What is a good documentary film?

The easy answer to this question is “Any film that (your name) makes.” Most people like their creative efforts, and the more effort people make to complete a project, the more they like it. These “rules” especially apply to documentary films, which require a lot of time and a lot of money. Since filmmakers seldom earn back their investment, their primary reward is an appreciative audience. So would-be film critics should tread lightly. Critics should be especially careful if they might show their own films within the upcoming year(s).

Susanna and I saw three short documentary films by Go Group Media (http://www.gogroupmedia.net/NewDefault.aspx). Go Group Media is an NGO in the Caucasus region that “unites professional and citizen journalists documenting real-life stories.” It has a worthy mission—challenge stereotypes, smooth tensions, and support civil leaders. I absolutely love this type of organization.

The three films were made by journalists in North and South Ossetia. North Ossetia is a republic in Russia, and South Ossetia is a disputed region that declared independence from Georgia in 1990. Georgia responded by trying to retake the region by force in 1991 and 1992. Other wars followed in 2004 and 2008 and its borders with Georgia are closed. As a result, Georgians might be uninformed or misinformed about the region.

In each film, viewers hear an individual talk about repercussions from the 1991-1992 war. The three Ossetians have suffered from the disruption to their lives and they have been hurt by insults and prejudicial actions. We can relate to them; we feel for them; but . . . . I want more. Rather than simply hearing their stories, I’d like to see their lives. If you watched the films without sound, I don’t think you’d gain an understanding of these three people. I’d also like the last two films to follow a storyline; for example, each person has a perfectly good life; then Ossetia and Georgia fight a war, which brings hardships and challenges; but then each individual uses his/her wits and hard work to meet those challenges and return to a “normal” life. The first of the films has a story, but it could be strengthened.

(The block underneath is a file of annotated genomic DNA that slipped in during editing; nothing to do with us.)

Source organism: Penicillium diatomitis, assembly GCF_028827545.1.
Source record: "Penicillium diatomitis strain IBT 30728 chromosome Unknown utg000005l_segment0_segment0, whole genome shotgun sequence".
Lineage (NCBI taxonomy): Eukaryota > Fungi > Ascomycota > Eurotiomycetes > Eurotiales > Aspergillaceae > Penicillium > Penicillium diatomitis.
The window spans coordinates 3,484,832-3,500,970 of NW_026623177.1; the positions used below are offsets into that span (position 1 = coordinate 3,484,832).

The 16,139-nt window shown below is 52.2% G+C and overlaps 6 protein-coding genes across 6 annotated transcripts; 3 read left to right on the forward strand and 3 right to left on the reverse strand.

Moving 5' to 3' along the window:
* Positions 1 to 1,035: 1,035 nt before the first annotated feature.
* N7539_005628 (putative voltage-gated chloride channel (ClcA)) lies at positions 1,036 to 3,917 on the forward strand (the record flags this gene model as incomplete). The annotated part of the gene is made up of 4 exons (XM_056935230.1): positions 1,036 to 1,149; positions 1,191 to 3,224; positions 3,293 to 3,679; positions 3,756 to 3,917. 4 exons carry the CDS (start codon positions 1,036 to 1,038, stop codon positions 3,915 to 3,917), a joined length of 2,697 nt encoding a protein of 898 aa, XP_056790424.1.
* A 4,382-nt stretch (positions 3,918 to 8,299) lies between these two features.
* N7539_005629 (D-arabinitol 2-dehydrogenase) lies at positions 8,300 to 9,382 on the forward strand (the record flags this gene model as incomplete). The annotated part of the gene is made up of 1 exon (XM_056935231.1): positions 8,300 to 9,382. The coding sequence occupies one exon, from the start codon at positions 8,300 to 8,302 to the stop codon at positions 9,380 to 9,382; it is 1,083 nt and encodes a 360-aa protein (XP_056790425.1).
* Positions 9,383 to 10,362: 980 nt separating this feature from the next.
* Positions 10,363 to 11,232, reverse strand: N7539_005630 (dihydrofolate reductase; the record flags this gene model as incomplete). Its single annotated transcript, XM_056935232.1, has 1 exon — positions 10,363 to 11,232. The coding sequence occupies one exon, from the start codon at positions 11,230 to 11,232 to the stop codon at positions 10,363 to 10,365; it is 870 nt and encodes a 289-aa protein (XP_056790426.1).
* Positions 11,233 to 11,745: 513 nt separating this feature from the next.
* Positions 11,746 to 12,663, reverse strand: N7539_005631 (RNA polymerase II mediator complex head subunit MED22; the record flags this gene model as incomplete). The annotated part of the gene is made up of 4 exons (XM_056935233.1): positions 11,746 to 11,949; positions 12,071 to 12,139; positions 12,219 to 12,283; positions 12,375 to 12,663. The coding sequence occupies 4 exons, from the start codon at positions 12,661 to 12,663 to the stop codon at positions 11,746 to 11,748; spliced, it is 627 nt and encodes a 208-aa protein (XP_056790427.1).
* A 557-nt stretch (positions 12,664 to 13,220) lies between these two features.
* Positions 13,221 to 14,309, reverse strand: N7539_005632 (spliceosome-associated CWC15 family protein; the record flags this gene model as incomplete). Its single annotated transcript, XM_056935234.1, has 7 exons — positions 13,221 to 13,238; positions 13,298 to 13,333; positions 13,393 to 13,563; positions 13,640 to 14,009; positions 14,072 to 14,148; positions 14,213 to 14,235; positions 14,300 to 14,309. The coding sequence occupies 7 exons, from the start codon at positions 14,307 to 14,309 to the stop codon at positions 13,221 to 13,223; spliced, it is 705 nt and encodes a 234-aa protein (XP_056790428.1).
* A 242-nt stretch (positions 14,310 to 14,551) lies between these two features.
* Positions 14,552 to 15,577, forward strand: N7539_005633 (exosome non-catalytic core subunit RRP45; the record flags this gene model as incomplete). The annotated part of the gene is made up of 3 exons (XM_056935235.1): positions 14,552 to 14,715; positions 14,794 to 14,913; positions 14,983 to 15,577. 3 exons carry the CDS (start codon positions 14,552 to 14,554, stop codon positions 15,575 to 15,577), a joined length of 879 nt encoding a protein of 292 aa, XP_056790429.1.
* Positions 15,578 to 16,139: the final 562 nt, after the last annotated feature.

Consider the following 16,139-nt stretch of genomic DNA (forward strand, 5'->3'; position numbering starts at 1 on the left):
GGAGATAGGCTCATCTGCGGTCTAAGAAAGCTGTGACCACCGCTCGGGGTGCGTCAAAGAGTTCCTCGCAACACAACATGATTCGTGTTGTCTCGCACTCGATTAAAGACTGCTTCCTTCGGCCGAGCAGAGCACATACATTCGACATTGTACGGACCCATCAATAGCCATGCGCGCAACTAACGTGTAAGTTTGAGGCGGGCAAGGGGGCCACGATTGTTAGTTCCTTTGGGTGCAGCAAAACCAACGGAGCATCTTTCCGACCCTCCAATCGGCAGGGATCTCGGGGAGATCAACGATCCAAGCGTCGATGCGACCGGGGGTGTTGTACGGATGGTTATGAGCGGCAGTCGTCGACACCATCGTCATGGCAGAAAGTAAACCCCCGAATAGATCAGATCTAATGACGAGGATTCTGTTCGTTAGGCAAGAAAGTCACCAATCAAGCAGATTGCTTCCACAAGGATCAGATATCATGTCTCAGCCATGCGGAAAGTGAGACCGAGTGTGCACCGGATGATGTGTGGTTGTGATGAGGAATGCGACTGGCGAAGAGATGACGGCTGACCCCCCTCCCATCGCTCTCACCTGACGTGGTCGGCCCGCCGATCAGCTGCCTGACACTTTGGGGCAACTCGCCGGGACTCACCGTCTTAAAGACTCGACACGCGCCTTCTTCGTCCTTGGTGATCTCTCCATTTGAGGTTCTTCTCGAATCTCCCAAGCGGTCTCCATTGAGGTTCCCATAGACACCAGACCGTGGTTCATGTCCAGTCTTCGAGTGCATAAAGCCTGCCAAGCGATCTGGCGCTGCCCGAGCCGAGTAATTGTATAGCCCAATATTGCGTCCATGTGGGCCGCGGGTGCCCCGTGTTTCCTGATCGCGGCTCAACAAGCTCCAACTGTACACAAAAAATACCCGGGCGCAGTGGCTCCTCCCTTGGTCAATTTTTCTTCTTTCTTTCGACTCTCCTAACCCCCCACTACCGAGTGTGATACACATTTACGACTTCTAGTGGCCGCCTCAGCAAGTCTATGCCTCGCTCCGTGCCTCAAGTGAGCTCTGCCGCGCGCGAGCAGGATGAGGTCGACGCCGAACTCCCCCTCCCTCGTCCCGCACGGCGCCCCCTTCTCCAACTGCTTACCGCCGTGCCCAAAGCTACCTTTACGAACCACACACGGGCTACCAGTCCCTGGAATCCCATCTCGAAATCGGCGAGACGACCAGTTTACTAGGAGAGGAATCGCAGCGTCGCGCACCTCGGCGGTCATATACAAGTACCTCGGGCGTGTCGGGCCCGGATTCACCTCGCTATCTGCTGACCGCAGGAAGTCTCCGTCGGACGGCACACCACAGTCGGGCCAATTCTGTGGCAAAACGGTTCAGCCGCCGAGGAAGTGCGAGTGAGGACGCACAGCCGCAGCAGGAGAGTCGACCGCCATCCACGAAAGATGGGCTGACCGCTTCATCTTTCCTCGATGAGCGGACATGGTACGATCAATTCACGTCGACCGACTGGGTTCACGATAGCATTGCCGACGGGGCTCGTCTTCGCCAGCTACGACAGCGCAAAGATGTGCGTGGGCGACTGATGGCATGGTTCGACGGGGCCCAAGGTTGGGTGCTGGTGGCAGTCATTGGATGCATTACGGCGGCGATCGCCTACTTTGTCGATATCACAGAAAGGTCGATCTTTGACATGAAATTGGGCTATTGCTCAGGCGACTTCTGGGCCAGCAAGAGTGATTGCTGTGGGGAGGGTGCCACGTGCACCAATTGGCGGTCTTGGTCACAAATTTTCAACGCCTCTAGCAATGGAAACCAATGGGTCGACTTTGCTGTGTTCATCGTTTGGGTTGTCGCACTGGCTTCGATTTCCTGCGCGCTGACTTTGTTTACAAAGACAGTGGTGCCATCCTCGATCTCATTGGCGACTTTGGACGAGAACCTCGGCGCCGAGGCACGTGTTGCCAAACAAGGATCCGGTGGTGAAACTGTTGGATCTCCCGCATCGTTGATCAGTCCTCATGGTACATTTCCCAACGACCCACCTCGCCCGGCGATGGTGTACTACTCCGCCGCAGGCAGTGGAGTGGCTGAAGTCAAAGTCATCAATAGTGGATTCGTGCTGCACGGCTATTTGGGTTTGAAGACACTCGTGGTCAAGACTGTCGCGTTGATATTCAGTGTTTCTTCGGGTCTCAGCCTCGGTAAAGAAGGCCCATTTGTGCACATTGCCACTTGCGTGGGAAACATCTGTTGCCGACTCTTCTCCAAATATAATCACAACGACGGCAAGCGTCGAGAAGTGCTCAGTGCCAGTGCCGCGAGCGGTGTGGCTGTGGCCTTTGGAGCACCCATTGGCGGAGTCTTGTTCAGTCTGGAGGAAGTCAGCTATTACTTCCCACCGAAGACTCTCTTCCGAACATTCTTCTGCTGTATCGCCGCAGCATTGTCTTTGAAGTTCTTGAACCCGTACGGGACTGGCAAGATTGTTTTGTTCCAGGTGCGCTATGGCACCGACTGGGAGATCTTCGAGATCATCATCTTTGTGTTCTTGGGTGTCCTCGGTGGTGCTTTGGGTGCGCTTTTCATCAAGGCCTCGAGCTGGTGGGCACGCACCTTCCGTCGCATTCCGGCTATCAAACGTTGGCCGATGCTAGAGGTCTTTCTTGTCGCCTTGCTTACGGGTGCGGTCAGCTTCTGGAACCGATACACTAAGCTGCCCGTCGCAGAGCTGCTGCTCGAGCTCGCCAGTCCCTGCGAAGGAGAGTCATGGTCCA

It’s easy to be a critic and difficult to be a filmmaker. I tip my hat to Go Group Media and hope they continue to produce documentary films–they’ve already made 200!

(My computer is very sick 😦 so there is no photo)

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About keithrkenney
Keith Kenney is a professor of visual communication at the University of South Carolina. He is living in Tbilisi, Georgia, for a year. This blog is about several topics. "CSJMM-Journalism" is about the students, faculty and staff members of the Caucasus School of Journalism and Media Management in Tbilisi, Georgia. "USC-Journalism" is about the students, faculty and staff members of the School of Journalism and Mass Communications (SJMC) at the University of South Carolina in Columbia, SC. CSJMM and SJMC are recipients of a "Journalism School Partnership" program grant from the US Department of State. The purpose of this $750,000 grant is to improve CSJMM and ensure its sustainability. "Tbilisi, Georgia" is about Susanna Melo and my experiences in Tbilisi. "Columbia, SC" will be about our experiences in our home town--Columbia--when we return home. "Georgia" is about Susanna and my experiences when we travel in Georgia outside of Tbilisi. "United States" is about our experiences traveling in the US. "Films and Photography" is about two documentary films I'm working on in Georgia. One story follows how Adishi handles the rapid tourism that is being developed in Svaneti. The other story follows Tamaz Jalagania, who is a craftsman of swords and guns, an opera singer, and an extraordinary storyteller. "Scholarship" is about my current books, articles, reviews, and grants.

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